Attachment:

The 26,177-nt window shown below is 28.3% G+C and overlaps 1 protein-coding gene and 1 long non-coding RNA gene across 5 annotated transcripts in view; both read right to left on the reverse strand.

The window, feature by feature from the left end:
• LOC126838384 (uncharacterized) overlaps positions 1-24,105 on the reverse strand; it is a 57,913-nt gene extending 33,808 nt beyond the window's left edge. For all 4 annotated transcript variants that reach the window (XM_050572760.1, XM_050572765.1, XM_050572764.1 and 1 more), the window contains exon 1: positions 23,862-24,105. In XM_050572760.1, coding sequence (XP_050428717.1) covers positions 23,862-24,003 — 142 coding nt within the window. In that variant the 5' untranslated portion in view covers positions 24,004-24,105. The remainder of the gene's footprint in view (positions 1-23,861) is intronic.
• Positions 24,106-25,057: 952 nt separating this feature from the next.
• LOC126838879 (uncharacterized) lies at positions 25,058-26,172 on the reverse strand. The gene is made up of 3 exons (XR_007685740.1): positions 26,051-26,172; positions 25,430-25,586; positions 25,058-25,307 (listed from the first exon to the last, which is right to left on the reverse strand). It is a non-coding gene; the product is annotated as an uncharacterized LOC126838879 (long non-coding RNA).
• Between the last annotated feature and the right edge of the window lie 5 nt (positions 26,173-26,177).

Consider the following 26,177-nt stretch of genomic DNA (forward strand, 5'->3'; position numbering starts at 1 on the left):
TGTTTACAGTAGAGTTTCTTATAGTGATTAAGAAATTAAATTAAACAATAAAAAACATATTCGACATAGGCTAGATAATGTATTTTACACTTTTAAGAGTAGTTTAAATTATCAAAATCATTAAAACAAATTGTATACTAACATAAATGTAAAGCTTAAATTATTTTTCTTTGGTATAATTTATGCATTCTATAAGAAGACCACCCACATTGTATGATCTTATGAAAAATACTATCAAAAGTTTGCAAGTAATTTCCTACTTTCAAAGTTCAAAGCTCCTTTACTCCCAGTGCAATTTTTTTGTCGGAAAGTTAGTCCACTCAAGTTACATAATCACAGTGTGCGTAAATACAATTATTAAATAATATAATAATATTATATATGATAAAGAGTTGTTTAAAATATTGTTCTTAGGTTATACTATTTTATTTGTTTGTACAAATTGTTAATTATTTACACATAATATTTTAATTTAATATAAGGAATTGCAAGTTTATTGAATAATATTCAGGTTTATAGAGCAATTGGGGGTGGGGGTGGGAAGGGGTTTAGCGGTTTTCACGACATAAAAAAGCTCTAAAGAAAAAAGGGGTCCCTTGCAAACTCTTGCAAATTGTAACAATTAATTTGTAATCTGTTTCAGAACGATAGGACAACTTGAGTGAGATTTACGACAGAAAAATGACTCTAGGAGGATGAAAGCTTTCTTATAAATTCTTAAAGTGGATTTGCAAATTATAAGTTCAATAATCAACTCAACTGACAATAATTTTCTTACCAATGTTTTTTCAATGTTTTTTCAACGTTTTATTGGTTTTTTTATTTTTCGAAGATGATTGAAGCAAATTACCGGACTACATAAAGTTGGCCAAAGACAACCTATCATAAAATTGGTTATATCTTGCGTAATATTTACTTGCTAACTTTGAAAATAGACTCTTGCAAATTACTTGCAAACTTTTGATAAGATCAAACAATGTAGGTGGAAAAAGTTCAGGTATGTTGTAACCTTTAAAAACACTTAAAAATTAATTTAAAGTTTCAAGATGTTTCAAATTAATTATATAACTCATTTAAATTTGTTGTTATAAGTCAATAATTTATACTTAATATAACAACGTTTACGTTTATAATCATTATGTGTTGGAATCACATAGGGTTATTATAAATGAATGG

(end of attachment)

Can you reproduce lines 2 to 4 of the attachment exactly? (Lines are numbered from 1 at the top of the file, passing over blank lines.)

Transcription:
The window, feature by feature from the left end:
• LOC126838384 (uncharacterized) overlaps positions 1-24,105 on the reverse strand; it is a 57,913-nt gene extending 33,808 nt beyond the window's left edge. For all 4 annotated transcript variants that reach the window (XM_050572760.1, XM_050572765.1, XM_050572764.1 and 1 more), the window contains exon 1: positions 23,862-24,105. In XM_050572760.1, coding sequence (XP_050428717.1) covers positions 23,862-24,003 — 142 coding nt within the window. In that variant the 5' untranslated portion in view covers positions 24,004-24,105. The remainder of the gene's footprint in view (positions 1-23,861) is intronic.
• Positions 24,106-25,057: 952 nt separating this feature from the next.